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Nutritional Concepts Mid-Week Brief
July 23, 2014
Dear Valued Subscriber,

Did you know that the prevalence of type 1 diabetes rose by 21 percent from 2001 to 2009, and type 2 diabetes increased by 30 percent during that time, as reported in a recent issue of JAMA? Wow, there needs to be a nationwide campaign educating the public about low glycemic eating!

RECALL ANNOUNCEMENT: Wawona Packing has issued a nationwide recall for peaches, nectarine, plums, and pluots for potential listeria risk. Please go to this link at to see if your fruit is part of the recall.

Have a happy, healthy week. Bonnie and Steve Minsky

Clarity for Red Meat's Link to Mortality?

Bonnie: We have said many times that there must be clarity when linking red meat to increased mortality risk. It appears that the research finally supports our opinion.


According to a 15 year study of 6948 women and 9735 men that will appear in the September issue of American Journal of Clinical Nutrition, high total red meat consumption was associated with progressively shorter survival only because of the consumption of processed red meat (i.e. deli meat, hot dogs, hamburgers). Consumption of nonprocessed red meat alone was not associated with shorter survival.


Going further, a recent study in Journal of Human Hypertension stated that eating lean beef can actually reduce blood pressure. Lean beef along with fruits and vegetables can be a predominant protein source of a DASH-like diet, or in this case, the BOLD+ diet -- Beef in an Optimal Lean Diet plus additional protein.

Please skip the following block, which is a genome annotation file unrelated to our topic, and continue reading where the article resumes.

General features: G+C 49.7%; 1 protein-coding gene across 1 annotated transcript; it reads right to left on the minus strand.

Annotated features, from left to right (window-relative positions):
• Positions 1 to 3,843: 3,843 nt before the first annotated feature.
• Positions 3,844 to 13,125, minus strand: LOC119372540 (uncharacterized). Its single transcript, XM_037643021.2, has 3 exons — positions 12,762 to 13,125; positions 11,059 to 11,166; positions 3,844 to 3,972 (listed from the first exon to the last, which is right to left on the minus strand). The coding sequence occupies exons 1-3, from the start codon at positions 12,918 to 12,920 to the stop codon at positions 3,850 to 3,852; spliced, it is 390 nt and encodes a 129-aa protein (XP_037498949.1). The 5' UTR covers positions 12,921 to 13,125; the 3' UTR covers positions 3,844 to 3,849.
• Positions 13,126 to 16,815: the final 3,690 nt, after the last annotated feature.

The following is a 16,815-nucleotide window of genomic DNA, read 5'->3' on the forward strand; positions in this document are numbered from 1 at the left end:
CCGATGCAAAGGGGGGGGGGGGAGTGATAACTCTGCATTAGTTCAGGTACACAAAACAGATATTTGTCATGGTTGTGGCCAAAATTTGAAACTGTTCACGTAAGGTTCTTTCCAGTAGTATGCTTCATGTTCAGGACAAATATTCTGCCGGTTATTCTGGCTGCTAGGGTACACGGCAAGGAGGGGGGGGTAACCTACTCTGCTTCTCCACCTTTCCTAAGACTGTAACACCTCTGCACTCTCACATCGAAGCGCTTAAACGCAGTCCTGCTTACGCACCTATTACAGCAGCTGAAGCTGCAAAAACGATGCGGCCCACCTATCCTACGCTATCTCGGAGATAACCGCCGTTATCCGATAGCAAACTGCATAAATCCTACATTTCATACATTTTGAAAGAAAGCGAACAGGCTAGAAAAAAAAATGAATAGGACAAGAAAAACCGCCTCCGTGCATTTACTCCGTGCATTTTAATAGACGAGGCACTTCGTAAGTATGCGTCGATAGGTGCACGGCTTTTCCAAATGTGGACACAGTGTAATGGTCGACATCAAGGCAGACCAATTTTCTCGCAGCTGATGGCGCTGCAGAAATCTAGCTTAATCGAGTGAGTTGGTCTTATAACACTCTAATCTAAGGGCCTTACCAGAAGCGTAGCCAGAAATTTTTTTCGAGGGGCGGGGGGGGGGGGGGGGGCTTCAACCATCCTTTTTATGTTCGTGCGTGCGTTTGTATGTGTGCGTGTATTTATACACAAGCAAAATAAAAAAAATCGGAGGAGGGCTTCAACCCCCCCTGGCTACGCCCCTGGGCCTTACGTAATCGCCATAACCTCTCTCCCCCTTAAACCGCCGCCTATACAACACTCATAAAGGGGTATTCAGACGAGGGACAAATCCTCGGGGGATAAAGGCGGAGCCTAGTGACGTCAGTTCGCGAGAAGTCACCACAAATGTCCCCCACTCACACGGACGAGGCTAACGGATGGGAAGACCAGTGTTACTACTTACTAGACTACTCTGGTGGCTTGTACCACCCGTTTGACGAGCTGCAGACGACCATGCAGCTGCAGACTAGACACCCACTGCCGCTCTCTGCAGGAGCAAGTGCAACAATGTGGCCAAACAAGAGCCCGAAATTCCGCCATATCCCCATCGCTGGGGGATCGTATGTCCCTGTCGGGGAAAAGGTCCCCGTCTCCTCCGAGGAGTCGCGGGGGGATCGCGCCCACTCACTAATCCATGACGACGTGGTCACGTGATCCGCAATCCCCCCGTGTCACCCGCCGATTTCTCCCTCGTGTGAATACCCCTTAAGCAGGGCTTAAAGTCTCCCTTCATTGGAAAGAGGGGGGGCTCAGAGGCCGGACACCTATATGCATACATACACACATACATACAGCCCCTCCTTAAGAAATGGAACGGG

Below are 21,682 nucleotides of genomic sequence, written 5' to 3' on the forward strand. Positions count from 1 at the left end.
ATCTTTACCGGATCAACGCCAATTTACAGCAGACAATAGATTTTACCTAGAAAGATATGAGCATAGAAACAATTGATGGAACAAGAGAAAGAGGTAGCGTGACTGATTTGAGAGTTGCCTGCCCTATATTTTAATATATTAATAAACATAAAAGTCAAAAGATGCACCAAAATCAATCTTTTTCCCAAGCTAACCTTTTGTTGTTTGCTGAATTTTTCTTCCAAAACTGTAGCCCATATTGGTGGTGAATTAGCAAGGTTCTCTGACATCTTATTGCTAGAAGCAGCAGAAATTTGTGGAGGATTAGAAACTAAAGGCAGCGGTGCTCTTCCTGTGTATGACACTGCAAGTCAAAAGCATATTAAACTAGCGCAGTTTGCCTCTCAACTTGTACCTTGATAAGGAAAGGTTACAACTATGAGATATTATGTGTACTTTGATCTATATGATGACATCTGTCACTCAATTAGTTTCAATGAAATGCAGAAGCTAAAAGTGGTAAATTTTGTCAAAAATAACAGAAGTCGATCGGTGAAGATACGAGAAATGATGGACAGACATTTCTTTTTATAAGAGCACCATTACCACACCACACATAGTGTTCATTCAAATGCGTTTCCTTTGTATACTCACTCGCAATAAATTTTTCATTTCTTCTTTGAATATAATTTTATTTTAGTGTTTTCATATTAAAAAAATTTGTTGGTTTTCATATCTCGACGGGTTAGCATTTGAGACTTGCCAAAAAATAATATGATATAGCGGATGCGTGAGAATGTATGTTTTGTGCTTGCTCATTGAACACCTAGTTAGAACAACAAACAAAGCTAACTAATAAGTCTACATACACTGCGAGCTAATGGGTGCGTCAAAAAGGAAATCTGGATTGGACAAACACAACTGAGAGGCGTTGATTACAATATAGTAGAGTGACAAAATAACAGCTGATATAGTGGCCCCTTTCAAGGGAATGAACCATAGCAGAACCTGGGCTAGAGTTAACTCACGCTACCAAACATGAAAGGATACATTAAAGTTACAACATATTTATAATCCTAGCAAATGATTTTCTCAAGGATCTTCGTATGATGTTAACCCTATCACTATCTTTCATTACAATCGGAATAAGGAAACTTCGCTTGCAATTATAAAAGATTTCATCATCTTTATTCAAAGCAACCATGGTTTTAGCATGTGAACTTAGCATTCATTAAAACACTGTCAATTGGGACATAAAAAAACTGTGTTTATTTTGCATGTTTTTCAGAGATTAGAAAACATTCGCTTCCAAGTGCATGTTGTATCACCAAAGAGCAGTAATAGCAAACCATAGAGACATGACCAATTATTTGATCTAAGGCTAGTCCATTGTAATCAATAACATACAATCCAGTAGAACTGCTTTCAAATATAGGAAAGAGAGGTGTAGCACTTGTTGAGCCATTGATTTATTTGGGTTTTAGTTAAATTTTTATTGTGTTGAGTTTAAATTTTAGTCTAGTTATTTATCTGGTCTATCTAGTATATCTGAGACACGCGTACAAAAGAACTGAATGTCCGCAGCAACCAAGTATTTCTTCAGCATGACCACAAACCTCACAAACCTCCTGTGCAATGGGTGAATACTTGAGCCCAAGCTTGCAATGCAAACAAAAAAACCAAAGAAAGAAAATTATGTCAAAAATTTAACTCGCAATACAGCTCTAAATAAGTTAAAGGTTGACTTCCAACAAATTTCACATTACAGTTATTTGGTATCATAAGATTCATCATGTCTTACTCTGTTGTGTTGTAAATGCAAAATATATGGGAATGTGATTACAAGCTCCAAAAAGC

Researchers tested four diets, the Healthy American Diet -- which served as the control -- the BOLD+ diet, the BOLD diet and the DASH diet. The BOLD+ diet, which included 5.4 ounces of lean protein per day (the most of any of the diets), was the most effective at reducing blood pressure compared to the other diets.


Our ideal red meat option will always be grass-fed beef or bison because of its high omega-3 fatty acid content. However, if this is not an option, avoiding processed and choosing the leanest conventional red meat is highly recommended. 


What is the ideal way to prepare red meat and how much should we consume? The answers are available to NCI Well Connect subscribers today.


Start Prepping Now for Back to School.

backtoschoolGetting your kids ready for school is not just about physicals, clothes, and books anymore. Getting their sleep, and especially dietary habits, in order has crucial value for optimal school performance.


If your kids are already clients, they may need a dietary tuneup. If your kids have not been here, make an appointment quickly as they will need some time to implement the dietary and lifestyle changes.  


One simple tip you can start immediately, whether they are going to kindergarten or college, is to emphasize a balanced breakfast. You are setting your kids up for failure if you do not fuel them properly in the morning. Research has shown that a balanced breakfast improves attention, focus, and behavior. Balanced does not mean a bowl of cereal. It means accompanying lean protein and/or healthy fat with carbohydrates.


While a visit is always best to individualize things for your kids, we have several self-help Action Plans that can assist you with the do's and dont's. The New American Breakfast and Back to School Optimized Action Plans can be purchased separately or are free to subscribers of NCI Well Connect, which is 40% OFF until the end of July.